Does the privilege in this state cover sealed and confidential materials?

Not clear.

Statute and leading cases:

No case law on this.

Is the fair report privilege in this state absolute or qualified?

Qualified.

Statute and leading cases:

Although the fair report privilege is a “qualified” privilege in Maryland, the Court of Appeals of Maryland has adopted a modern approach to the privilege that “discards the search for malice, and simply requires that the report be fair and substantially correct.” Thus, the fair report privilege fails to protect a defendant “not upon a showing of actual malice (as with other common law conditional privileges), but when the defendant’s account fails the test of fairness and accuracy.” Olukoya v. Sowore, 2019 U.S. Dist. LEXIS 129043, *9 (D. Md. 2019), 2019 WL 3501567 (quoting Piscatelli v. Van Smith, 424 Md. 294, 309, 35 A.3d 1140, 1149 (Md. 2012)).

“Unlike other qualified privileges, which are forfeited upon a showing of the defendant’s actual malice, the fair report privilege is lost when a defendant’s report is not fair and substantially accurate.” D&A Designs LLC v. Fox TV Stations, LLC, 2021 U.S. Dist. LEXIS 6641, *9 (D. Md. 2021), 2021 WL 100803.

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Massachusetts

Prepared by Shawn Musgrave, Center for Investigative Reporting and Jeff Pyle, Prince Lobel Tye LLP

Does the fair report privilege in this state cover press conferences and statements by public officials?

Yes

Statute and leading cases:

Butcher v. Univ. of Mass., 483 Mass. 742, 750, 136 N.E.3d 719, 730 (Mass. 2019) (“official statements,” which “typically are either ‘on-the-record statements by high-ranking (authorized to speak) officials,’ or ‘published official documents’” are covered by the fair report privilege) (quoting Howell v. Enter. Publ’g Co., LLC, 455 Mass. 641, 658 (Mass. 2010)).

Howell v. Enter. Publ’g Co., LLC, 455 Mass. 641, 657, 920 N.E.2d 1, 18 (Mass. 2010) (“reports of official statements . . . are covered by the fair report privilege,” including statements made at an “official press conference”) (citing Jones v. Taibbi, 400 Mass. 786, 797, 512 N.E.2d 260 (Mass. 1987)

Does the fair report privilege in this state cover investigatory and law enforcement materials?

Yes, so long as investigators/law enforcement have taken official action (as opposed to law enforcement materials such as police blotters that might contain a mix of allegations, some of which law enforcement have not investigated)

Statute and leading cases:

Butcher v. Univ. of Mass., 483 Mass. 742, 750 (Mass. 2019) (“In sum, once police undertake an official response to a complaint, both that response and the allegations that gave rise to it fall within the fair report privilege.”)

Howell v. Enter. Publ’g Co., LLC, 455 Mass. 641, 657 (Mass. 2010) (“allegations in nonpublic, official investigatory documents qualified for privilege”) (citing Medico v. Time, Inc., 643 F.2d 134, 141-142 (3d Cir. 1981)).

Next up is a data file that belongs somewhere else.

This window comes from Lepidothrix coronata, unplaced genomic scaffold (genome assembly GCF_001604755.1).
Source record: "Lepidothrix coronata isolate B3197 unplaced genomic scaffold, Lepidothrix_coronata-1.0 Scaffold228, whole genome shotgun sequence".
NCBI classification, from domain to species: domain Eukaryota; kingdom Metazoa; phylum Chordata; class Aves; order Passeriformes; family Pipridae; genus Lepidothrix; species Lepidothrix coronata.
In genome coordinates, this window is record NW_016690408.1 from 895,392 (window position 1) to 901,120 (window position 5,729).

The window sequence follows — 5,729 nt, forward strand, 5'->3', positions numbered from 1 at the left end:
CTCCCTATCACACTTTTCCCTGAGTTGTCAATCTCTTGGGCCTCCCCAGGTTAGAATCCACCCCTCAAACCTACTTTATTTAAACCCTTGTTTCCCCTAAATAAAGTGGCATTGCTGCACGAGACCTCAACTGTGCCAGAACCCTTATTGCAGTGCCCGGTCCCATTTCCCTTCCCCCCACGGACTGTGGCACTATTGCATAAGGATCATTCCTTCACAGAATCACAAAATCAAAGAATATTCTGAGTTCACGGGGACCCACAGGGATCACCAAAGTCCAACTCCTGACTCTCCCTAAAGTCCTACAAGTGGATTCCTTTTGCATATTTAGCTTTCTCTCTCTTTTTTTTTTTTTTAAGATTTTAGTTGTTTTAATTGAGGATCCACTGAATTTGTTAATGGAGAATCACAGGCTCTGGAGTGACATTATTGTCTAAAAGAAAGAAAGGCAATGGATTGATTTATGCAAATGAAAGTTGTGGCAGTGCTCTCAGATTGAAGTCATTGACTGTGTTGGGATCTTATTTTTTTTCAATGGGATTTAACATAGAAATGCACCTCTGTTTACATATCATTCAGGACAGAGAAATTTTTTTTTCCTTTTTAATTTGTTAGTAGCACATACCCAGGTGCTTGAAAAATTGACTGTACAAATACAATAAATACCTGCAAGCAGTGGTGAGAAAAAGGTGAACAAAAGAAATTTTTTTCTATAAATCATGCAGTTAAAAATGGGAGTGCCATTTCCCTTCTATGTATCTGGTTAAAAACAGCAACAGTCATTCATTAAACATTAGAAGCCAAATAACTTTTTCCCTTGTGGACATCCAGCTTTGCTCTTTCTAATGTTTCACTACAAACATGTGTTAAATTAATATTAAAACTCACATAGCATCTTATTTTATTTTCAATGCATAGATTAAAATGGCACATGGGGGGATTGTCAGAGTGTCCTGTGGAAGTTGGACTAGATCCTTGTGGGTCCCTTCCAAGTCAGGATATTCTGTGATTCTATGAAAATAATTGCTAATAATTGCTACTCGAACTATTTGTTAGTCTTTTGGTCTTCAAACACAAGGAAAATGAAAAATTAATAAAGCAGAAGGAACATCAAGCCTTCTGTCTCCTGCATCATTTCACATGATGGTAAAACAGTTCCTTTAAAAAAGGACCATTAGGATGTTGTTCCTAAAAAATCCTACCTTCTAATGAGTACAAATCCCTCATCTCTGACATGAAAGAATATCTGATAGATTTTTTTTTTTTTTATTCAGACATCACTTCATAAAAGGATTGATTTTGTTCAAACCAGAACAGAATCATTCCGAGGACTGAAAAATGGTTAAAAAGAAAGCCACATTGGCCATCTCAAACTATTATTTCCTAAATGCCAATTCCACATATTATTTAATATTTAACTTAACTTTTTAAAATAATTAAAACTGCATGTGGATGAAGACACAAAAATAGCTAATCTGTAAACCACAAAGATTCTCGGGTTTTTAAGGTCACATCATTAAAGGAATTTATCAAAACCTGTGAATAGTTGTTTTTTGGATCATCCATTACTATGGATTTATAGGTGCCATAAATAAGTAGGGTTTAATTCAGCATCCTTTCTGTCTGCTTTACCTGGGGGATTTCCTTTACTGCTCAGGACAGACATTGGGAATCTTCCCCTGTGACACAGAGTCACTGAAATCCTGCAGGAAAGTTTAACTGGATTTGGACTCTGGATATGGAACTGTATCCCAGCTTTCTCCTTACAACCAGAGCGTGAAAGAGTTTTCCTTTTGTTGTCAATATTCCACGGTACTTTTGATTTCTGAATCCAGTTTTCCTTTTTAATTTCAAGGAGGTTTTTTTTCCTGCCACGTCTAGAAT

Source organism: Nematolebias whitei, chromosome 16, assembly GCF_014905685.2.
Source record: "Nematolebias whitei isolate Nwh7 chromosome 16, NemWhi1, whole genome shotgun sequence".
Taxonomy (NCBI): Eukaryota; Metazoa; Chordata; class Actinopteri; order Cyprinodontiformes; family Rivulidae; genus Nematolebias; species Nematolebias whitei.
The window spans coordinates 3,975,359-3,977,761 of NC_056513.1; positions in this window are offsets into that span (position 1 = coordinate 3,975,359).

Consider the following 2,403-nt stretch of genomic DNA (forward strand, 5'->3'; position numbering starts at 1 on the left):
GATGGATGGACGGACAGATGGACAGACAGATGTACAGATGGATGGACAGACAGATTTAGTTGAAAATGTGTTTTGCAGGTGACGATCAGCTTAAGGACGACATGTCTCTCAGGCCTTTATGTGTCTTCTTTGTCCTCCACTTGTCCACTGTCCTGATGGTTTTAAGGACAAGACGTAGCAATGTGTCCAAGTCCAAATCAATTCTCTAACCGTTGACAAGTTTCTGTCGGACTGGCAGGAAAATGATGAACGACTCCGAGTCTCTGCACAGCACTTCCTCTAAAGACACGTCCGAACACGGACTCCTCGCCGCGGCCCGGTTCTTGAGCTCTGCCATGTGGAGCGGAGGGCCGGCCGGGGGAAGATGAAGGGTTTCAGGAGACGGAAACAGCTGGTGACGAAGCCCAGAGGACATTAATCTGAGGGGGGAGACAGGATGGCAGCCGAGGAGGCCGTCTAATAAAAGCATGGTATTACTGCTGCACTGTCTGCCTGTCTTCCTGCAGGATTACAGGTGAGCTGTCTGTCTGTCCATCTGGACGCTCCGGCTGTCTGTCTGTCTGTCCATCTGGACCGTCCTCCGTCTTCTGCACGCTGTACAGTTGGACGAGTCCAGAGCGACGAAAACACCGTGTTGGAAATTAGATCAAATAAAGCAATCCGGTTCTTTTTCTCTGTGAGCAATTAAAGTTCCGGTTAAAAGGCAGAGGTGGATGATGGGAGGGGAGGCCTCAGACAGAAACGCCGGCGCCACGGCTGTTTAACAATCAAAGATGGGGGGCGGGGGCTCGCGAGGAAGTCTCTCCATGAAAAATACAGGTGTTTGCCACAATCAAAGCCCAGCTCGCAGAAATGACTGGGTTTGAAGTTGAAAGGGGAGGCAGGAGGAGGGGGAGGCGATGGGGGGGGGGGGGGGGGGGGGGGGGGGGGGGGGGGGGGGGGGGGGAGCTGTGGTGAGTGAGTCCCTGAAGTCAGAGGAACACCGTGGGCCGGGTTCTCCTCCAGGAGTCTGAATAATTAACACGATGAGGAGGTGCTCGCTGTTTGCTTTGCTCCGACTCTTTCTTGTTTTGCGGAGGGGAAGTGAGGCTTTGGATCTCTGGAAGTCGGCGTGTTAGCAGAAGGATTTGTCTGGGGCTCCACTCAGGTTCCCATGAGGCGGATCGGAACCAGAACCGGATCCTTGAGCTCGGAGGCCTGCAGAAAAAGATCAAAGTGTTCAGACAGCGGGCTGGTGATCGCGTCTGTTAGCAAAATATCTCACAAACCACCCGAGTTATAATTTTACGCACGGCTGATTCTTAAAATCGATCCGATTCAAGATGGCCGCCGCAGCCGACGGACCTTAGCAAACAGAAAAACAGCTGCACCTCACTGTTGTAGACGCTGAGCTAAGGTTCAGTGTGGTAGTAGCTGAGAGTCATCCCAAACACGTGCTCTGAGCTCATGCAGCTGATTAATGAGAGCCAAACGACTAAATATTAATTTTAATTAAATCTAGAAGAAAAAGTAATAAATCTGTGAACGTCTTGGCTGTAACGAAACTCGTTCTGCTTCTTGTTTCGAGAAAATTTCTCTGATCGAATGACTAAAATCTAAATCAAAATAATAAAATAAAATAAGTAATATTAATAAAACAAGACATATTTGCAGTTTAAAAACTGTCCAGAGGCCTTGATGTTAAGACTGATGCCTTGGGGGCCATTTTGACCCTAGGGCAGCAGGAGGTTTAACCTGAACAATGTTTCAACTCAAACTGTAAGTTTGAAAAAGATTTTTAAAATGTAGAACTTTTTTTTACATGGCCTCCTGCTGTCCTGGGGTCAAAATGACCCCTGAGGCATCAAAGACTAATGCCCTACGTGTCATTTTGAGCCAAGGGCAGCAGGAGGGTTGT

Does the privilege in this state cover sealed and confidential materials?

Yes

Statute and leading cases:

Vondra v. Crown Publ’g Co., 61 Mass. App. Ct. 1116, 810 N.E.2d 1291 (Mass. App. Ct. 2004) (“Massachusetts courts have long recognized a ‘fair report privilege’ which applies to judicial documents such as the [guardian ad litem] report involved in this case, even if the document is subject to a confidentiality order of the type the judge entered in this case.”)

Howell v. Enter. Publ’g Co., LLC, 455 Mass. 641, 645, 920 N.E.2d 1, 10 (Mass. 2010) (granting summary judgment based on fair report privilege where reporting pertained to allegations seemingly derived, at least in part, from an agency letter on which “[t]he words, ‘CONFIDENTIAL—NOT A PUBLIC DOCUMENT,’ were printed in bold, underlined type across the top”).

Is the fair report privilege in this state absolute or qualified?

Qualified

Statute and leading cases:

Butcher v. Univ. of Mass., 483 Mass. 742, 756, 136 N.E.3d 719, 734 (Mass. 2019) (“The privilege is not absolute; it can be lost if a plaintiff shows that the publisher acted with malice or that the report is not a ‘fair and accurate’ portrayal of official actions or statements.”)

Howell v. Enter. Publ’g Co., LLC, 455 Mass. 641, 675 at n.8, 920 N.E.2d 1, 30 at n.8 (Mass. 2010) (“The privilege may be vitiated by misconduct on the newspapers’ part, but that misconduct must amount to more than negligent, or even knowing, republication of an inaccurate official statement. To defeat the privilege, a plaintiff must either show that the publisher does not give a fair and accurate report of the official statement [or action], or malice.”) (citations and internal quotation marks omitted)

Does the privilege cover initial court documents like pleadings, even prior to judicial oversight or weigh-in?

No

Statute and leading cases:

Sibley v. Holyoke Transcript-Telegram Pub. Co., 391 Mass. 468, 471, 461 N.E.2d 823, 826 (Mass. 1984) (“The privilege extends only ‘to matters which really have been made the subject of judicial action,’” i.e., “cases in which judicial powers are exercised”) (quoting Lundin v. Post Publishing Co., 217 Mass. 213, 216, 104 N.E. 480 (Mass. 1914)).

Id. (“[T]he act of filing a paper with the court, without more, is not a ‘judicial proceeding’” that affords protection under the fair report privilege) (citing Cowley v. Pulsifer, 137 Mass. 392, 394 (Mass. 1884)).

Does the privilege extend to foreign proceedings?

Unclear

What does it take to invoke the privilege? Any idiosyncrasies in this area?

No significant idiosyncrasies; to secure summary judgment based on fair report privilege, a defendant must show: (1) reports of allegedly defamatory statements came from “official” actions or statements; and (2) that the reports of such statements were “fair and accurate”